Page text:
Sunday, July 29, 2007

Summer laziness and Fall plans

Well, we haven't actually been all that lazy this summer, I just haven't been blogging anything. O has been doing lots of math and reading, and has joined a football team. His team is training up to 5 nights a week, so I've been letting him off a bit easy this month.

We went to Folk Fest at the beginning of July, had a fantastic time, I'll eventually post some pictures if I get around to it. Best show by far was That One Guy in the festival campground at 1am. Crazy one man band guy surrounded by 2000 half-naked dancers covered in glow sticks, running up and down the hill in the dark. A total Folk Fest kind of experience.

O is really starting to make some progress in bringing up his math skills. I wouldn't really be pressuring him so much, but he has so much stuff to make up, in terms of basic math skills, and he wants to start studying some more advanced science, and has nowhere near the math skills to do it. Thanks to Math-U-See, he's really starting to grasp division, after 6 long years of both of us banging our heads against the wall. I've decided to go ahead and buy Epsilon next, even though he doesn't need most of the program, because he still has so many little gaps and a thorough review wouldn't hurt. I hope he can get through Epsilon, Zeta and Pre-Algebra this year, so that he can start with some serious math at the same time that he wants to be doing some serious science.

Math has been so frustrating for both of us, because he's had such a hard time learning the really basic stuff, like subtraction and division, but has no problem with, and grasped at a very young age, much more advanced stuff, geometry, algebra, game theory, probability and ratios, fractions and percents. As long as he isn't required to write it down, and do something really hard like subtract double digit numbers, he's away and flying. But since he's so science-oriented and has plans, possibly, to study science at a fairly deep level, he's going to have to buckle down and try to learn the basics. He's always been a kid for whom really abstract concepts were easier to grasp than concrete basics. It's added a special flavour to our homeschooling journey. The kid who could discuss marxist theory at 10, couldn't figure out how to write on a line, not under, hovering above, or through the line.

I've been doing lots of planning over the last month. I think I've pretty much chosen our plan for next year, which will, of course, change almost immediately. I'm planning on buying History Odyssey level 3, Ancients for the fall, probably I'll just buy the course book to look over, since I have many of the books used in that level anyway. I also want to be able to have a good look through it before I commit to buying a $200 program (see, I'm learning!)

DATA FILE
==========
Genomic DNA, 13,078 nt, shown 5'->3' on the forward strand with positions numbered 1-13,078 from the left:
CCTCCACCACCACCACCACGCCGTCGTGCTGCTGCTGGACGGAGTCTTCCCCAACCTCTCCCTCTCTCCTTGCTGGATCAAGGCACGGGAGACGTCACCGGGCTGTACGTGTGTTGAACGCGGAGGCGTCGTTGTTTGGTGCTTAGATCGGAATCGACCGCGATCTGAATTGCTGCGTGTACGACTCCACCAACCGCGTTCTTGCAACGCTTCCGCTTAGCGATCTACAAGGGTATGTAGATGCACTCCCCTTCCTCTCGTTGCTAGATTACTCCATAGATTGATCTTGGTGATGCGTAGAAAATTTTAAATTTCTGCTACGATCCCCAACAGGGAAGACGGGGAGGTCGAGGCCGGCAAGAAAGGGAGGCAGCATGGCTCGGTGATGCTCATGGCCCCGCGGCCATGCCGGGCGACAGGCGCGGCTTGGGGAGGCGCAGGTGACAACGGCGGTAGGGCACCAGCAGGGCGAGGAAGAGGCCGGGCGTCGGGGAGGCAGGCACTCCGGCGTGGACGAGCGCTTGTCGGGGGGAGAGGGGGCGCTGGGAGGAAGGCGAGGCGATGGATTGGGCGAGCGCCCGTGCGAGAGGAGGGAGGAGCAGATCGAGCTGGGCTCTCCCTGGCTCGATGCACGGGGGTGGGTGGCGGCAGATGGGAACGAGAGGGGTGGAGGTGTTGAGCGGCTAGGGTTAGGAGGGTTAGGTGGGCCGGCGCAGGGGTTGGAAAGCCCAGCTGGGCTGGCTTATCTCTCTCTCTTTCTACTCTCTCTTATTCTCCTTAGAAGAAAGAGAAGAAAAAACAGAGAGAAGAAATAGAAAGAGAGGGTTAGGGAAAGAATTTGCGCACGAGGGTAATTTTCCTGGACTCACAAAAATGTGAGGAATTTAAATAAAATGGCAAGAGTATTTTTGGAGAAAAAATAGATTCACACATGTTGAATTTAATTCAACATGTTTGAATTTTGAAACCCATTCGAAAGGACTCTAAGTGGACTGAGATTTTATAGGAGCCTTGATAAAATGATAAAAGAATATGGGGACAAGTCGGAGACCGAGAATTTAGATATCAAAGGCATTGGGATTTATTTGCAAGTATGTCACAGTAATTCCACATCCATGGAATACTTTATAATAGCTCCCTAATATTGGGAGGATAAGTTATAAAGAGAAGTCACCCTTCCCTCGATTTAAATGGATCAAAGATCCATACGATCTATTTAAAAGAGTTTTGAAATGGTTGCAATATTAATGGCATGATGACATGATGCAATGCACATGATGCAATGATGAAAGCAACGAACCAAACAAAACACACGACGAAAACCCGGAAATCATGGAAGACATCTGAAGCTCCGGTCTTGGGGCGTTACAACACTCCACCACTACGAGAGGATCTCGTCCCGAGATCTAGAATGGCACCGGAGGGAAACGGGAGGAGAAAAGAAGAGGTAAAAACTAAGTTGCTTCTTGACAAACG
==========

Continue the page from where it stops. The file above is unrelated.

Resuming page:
For science, I'm still looking for something that satisfies me, and will be challenging for O, without being Christian, a tall order in the homeschooling world. Another mom pointed out Spectrum Chemistry 's high school program as not being overly Christian, despite the extremely creationary bent to their life sciences junior high program. I would love to be able to use something like this, because it's so complete, but will have to look more into the religious content. The life sciences were so ridiculous in it's creationary content that doing the course, even from a point of view of critiqueing the religious content would be totally useless from a transcript point of view.

I feel perfectly comfortable putting together my own resources and programs for the history/literature/writing end of O's education, but in science I'm wading into the deep end of the pool of my personal knowledge, and I just don't know enough about actual practice (as opposed to history of science) to put something together on my own. My big fear, too, is that I don't know enough to really parse out the religious content in some programs. We might just wind up using the provincial Distance Education program for science, but the grade 9 and grade 10 program are so far beneath his level, and he doesn't have the math or lab background to go into the grade 11 programs, so that's just a place-filler more than anything right now.

I've been putting a lot of work lately into the history courses, outside of the classical history cycle, that I want to put together for O. We've decided right now on a Military history course, along with a History of Religions and Holy Wars course. I'm thinking of a History of Terrorism course. Along the way I will need to put together a History of Canada that isn't painfully boring, and a History of the US, that isn't painfully jingoistic. Probably we will do some in depth study of the Revolutionary era, that will include the American and French revolutions.